The Associated Press
Marine Sgt. Gary Stein speaks with reporters in front of the federal court building Friday, April 13, 2012, in San Diego. U.S. District Judge Marilyn Huff on Friday, April 13, 2012 denied a request to block discharge proceedings of Stein, who faces being kicked out of the military and loss of benefits for criticizing President Barack Obama on Facebook.
SAN DIEGO — A sergeant will be discharged for criticizing President Barack Obama on Facebook in a case that called into question the Pentagon’s policies about social media and its limits on the speech of active duty military personnel, the Marine Corps said Wednesday.
Sgt. Gary Stein will get an other-than-honorable discharge and lose most of his benefits for violating the policies, the Corps said.
The San Diego-area Marine who has served nine years in the Corps said he was disappointed, and argued that he was exercising his constitutional rights to free speech.
“I love the Marine Corps, I love my job. I wish it wouldn’t have gone this way. I’m having a hard time seeing how 15 words on Facebook could have ruined my nine-year career,” he told The Associated Press.
Gary Kreep, an attorney for Stein, said he would pursue administrative appeals within the Marine Corps but anticipates the effort will fail. He said he planned to file an amended complaint in federal court.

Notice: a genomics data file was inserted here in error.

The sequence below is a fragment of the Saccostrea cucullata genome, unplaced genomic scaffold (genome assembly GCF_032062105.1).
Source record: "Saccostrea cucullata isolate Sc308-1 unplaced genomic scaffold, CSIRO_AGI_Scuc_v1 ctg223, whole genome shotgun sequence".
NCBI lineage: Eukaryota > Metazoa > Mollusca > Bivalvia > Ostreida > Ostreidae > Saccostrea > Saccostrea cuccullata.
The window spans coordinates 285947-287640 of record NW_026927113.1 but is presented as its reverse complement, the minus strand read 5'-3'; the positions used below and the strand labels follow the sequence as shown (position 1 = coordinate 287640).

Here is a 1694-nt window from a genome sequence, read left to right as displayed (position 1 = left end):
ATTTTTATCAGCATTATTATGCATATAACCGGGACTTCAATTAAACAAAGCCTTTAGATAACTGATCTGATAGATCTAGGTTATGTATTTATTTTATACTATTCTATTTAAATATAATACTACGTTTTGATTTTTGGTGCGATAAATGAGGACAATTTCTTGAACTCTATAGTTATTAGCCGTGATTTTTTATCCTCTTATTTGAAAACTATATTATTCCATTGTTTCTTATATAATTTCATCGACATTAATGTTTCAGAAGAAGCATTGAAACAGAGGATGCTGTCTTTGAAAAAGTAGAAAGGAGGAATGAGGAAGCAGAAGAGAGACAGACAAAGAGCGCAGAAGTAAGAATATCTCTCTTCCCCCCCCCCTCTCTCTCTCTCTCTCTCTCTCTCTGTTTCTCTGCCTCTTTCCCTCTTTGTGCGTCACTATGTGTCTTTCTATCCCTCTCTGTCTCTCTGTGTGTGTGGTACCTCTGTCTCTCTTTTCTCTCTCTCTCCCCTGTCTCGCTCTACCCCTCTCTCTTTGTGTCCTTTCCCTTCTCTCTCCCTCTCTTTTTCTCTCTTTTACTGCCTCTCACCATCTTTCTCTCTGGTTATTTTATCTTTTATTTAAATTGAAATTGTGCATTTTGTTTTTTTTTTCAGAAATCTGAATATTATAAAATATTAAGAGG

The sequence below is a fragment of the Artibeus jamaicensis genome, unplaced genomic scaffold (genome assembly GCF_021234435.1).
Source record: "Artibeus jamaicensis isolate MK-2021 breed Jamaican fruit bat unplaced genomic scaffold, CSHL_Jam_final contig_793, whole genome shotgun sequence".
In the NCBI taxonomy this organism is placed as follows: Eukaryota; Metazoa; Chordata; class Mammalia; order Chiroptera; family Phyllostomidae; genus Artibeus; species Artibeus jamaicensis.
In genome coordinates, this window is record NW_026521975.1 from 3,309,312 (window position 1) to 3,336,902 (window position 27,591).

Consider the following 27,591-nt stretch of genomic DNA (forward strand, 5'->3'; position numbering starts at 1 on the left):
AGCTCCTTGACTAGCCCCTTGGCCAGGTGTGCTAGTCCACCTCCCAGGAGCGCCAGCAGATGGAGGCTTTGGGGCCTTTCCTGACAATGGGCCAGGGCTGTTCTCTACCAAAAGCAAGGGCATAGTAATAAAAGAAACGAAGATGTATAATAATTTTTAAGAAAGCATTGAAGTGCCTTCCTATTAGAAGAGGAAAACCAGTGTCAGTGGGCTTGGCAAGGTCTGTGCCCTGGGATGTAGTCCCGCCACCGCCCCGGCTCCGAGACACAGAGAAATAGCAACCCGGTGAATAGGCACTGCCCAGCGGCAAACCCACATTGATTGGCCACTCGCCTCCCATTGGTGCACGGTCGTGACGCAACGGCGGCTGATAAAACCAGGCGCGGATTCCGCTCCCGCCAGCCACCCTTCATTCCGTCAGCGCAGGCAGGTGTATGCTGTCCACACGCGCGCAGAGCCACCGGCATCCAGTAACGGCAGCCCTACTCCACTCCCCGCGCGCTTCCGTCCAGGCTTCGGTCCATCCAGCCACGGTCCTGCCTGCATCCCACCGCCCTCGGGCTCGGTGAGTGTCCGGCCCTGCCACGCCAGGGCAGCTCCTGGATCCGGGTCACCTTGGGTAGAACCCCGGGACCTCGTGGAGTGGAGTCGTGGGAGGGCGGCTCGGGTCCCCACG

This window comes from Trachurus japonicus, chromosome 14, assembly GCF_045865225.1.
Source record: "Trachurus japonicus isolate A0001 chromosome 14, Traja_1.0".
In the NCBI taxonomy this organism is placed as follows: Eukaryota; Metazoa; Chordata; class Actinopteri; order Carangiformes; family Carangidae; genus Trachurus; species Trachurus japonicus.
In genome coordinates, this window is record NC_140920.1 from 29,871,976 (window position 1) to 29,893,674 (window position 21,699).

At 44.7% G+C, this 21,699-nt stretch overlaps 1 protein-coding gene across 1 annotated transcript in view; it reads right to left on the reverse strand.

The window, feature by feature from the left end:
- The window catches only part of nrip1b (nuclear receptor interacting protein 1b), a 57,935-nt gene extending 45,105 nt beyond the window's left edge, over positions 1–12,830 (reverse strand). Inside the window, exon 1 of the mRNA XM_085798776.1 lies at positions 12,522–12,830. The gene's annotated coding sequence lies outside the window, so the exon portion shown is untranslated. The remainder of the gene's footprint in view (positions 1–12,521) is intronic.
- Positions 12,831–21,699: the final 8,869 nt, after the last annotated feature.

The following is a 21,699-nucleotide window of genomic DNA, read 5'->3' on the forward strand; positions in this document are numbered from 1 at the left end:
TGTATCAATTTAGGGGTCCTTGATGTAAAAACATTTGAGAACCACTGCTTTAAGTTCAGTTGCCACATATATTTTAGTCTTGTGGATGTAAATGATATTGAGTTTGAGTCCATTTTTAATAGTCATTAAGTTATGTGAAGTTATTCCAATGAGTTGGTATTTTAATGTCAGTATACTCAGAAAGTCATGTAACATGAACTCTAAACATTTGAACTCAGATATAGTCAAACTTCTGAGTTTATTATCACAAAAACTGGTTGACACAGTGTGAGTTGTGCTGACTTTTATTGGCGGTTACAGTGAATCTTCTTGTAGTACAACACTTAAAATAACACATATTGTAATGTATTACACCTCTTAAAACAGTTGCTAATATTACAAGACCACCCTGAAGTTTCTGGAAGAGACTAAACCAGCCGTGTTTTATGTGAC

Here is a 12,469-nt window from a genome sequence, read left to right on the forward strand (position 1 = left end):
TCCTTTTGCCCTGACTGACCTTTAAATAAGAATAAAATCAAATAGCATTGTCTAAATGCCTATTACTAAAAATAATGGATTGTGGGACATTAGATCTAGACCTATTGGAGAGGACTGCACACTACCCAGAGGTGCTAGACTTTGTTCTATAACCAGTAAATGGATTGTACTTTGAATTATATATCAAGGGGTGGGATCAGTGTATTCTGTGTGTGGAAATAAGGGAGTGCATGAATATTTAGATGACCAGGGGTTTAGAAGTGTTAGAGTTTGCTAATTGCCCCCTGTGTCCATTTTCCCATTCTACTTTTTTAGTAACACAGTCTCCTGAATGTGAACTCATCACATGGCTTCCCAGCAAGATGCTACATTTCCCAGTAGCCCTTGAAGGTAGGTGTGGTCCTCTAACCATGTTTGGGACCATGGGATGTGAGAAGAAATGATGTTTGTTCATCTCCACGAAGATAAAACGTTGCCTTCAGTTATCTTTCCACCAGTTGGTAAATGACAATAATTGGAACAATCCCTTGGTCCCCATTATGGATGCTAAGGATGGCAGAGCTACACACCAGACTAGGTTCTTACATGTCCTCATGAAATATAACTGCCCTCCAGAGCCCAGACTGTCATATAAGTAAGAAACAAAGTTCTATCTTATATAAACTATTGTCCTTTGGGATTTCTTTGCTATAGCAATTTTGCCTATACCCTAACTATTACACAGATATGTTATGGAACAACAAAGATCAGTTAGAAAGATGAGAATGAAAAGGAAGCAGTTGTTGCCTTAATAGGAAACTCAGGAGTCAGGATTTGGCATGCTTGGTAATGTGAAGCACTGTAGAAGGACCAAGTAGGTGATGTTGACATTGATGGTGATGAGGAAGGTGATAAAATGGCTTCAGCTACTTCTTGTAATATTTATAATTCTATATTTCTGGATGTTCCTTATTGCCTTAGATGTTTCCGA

“As long as he wants to pursue this, we will be supporting him,” said Kreep, who is executive director of the United States Justice Foundation, an advocacy group.
The Marines acted after saying Stein stated March 1 on a Facebook page used by Marine meteorologists, “Screw Obama and I will not follow all orders from him.” Stein later clarified, saying he would not follow unlawful orders.
Brig. Gen. Daniel Yoo, the commanding general of the Marine Corps Recruit Depot San Diego, said Wednesday that evidence supported a recommendation to
Tom Umberg, a former Army colonel and military prosecutor, believes the decision to discharge Stein will have limited impact because the vast majority of Marines would never consider such postings.
“I think 99 percent of the soldiers and Marines currently on duty understand the duties of supporting the chain of command and understand their rights of free speech are limited,” he said. “To that 1 percent who don’t know their rights to free speech are limited once they take the oath, this is a loud and
Printed on Thursday, April 26, 2012 as: Case explores military free speech